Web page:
Some might consider that a weakness. In fairness, his goalscoring ability is probably the area where there is room for improvement. That said, his conversion rate is actually surprisingly good. According to stats on the official website, Ozil hit the target with nearly 78 percent of his shots in La Liga last season and converted 41 percent of shots into goals. The temptation, based on linear extrapolation and trivial logic, would be to say he should shoot more often and, thus, score more goals. However, to me, the thing to admire here is his decision making and efficiency. Shooting more will not only reduce his efficiency but also squander opportunities that could be created for his teammates. Making the right choice in such situations is extremely tough. It’s not easy even from a distance with a better perspective and the help of cameras so pulling it off on the pitch requires a special talent. I have a feeling watching Ozil will be an educating experience for Arsenal fans, or indeed, most followers of the Premier League who are willing to learn instead of insisting their opinion is the correct one.
The Tactical Options…
Ozil will give Wenger a great deal of flexibility.
The obvious position for him is in the attacking midfield just behind the striker. For all his qualities discussed above, Mesut isn’t a guy who can put a great defensive shift in. His mind looks for openings to unlock defences but it isn’t going to find holes that he has to plug to make the team solid at the back. He will slide delicious balls through but don’t expect too many sliding tackles. It’s not that he will shy away from his duties but the manager will surely have to create a sturdy support system behind him.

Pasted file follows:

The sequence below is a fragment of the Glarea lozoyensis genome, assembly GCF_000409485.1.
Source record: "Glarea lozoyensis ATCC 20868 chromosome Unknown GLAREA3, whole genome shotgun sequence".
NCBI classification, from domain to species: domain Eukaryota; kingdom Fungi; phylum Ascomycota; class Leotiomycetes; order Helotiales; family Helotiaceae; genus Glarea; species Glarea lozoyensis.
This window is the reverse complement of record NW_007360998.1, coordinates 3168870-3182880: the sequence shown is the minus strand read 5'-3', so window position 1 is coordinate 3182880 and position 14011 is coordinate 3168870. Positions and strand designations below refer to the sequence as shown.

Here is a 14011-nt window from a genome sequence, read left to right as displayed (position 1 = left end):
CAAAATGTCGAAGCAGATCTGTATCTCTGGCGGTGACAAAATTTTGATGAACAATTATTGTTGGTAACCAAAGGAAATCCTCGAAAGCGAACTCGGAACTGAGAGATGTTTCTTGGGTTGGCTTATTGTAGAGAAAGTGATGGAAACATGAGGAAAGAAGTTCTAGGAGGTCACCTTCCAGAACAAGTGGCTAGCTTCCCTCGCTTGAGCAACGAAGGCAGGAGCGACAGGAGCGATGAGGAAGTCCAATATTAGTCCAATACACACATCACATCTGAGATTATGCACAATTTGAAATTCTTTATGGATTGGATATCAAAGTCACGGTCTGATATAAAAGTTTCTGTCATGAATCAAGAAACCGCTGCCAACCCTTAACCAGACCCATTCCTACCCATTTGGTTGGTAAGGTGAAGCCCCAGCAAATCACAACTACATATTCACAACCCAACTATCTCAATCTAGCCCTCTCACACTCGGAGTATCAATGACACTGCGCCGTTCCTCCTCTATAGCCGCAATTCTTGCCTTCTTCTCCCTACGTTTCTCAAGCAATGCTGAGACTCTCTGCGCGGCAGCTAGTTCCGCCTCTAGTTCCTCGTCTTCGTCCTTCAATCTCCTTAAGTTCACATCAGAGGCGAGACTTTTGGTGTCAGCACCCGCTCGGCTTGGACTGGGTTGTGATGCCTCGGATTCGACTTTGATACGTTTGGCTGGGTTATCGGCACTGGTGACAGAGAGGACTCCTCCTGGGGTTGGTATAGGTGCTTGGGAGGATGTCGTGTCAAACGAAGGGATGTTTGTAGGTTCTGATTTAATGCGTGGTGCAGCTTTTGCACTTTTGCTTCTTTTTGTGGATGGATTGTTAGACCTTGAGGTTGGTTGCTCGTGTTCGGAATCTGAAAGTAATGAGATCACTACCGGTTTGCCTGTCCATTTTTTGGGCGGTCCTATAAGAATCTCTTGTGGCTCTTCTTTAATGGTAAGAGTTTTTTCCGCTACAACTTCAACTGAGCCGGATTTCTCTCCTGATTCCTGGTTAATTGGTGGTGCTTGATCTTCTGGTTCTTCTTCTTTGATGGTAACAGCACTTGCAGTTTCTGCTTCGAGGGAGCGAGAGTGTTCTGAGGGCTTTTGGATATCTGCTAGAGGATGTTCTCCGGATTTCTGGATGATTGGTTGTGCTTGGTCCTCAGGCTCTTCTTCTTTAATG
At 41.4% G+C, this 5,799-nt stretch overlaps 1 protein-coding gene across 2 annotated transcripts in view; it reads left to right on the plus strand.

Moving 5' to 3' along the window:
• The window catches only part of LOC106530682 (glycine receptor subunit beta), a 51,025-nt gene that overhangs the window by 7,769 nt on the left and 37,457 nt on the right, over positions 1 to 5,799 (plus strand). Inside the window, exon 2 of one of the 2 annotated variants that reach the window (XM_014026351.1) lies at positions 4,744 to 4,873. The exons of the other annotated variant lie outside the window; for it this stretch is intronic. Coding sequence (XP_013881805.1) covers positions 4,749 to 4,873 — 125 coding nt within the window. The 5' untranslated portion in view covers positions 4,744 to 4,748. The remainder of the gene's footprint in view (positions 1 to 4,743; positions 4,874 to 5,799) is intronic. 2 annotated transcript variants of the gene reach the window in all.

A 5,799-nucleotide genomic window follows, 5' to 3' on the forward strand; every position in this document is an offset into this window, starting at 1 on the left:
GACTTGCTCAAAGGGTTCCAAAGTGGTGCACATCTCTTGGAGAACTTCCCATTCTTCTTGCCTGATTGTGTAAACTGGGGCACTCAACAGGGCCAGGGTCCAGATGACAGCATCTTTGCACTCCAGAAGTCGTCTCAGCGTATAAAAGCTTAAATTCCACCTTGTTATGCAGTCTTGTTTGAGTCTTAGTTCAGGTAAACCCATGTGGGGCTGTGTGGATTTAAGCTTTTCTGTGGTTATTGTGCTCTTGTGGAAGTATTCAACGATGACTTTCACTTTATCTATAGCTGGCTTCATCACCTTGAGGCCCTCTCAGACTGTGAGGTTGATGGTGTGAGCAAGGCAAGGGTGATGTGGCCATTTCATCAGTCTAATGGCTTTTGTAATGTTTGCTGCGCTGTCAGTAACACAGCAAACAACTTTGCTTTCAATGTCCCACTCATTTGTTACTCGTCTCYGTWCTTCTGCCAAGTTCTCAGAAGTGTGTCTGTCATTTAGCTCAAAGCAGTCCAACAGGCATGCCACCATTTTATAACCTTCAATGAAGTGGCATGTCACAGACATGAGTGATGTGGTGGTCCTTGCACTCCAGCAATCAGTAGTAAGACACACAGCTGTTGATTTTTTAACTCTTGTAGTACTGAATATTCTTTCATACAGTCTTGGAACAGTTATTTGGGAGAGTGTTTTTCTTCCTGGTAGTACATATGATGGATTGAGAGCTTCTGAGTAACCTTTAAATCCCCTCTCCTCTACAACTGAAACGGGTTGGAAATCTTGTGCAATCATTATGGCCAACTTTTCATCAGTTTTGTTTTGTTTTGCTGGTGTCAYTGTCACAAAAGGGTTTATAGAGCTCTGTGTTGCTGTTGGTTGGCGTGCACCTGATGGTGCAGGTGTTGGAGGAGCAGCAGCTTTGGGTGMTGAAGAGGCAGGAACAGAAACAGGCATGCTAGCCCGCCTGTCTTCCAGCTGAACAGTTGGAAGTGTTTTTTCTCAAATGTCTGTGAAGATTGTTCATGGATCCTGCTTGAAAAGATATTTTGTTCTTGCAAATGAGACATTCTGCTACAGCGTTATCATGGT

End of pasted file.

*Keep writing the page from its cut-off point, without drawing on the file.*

The defensive intelligence of Arteta when paired with the industry and tenacity of Ramsey can work very well. Wilshere or Rosicky in place of the Welshman and Flamini instead of Arteta are also imaginable combinations depending on the quality of the opposition. This should give Wenger a decent chance to rotate players and make subtle changes to meet the demands of individual games.
Ozil is mostly an offensive player who can move vertically and horizontally into the right space but largely in the opposition half when the team is playing the possession game. He has shown discipline when playing in a counter-attacking German line-up and can be lethal when the team breaks forward quickly. But Arsenal don’t defend the way Germany do, at least haven’t done so in the recent times. Although the structural integrity has improved considerably and the team defends as a unit a lot more consistently, the Gunners have to work a lot harder to defend. Giroud leads the line, Walcott and Cazorla have some measure of freedom, but the three central midfielders have to work their socks off to support the back four.
While there is no doubt Ozil will add further bite to Arsenal’s breathtaking counter-attacks, he’s not going to track runners or provide cover to full-backs on a regular basis. As a result it’s hard to imagine him playing in front of the Ramsey-Wilshere duo, for instance, without the defence being compromised in games where Arsenal concede possession as they did against Tottenham.
With these thoughts in mind it will be interesting to see how Wenger uses Ozil in the period when Arteta isn’t available due to injuries. Could it be that the German’s arrival actually increases the starts that Flamini gets? It should be a welcome option if it gives players who’ve suffered from injuries, like Wilshere and Rosicky, more of a break between outings.
The other option is for Ozil to play on the right. Some people have a mental block when it comes to such flexibility. For instance, many still can’t wrap their heads around the fact that playing on the left was actually the best position for Arshavin. But those who study the game more carefully will not fall in the trap of boxing players into roles (which aren’t even strictly defined anyway!?).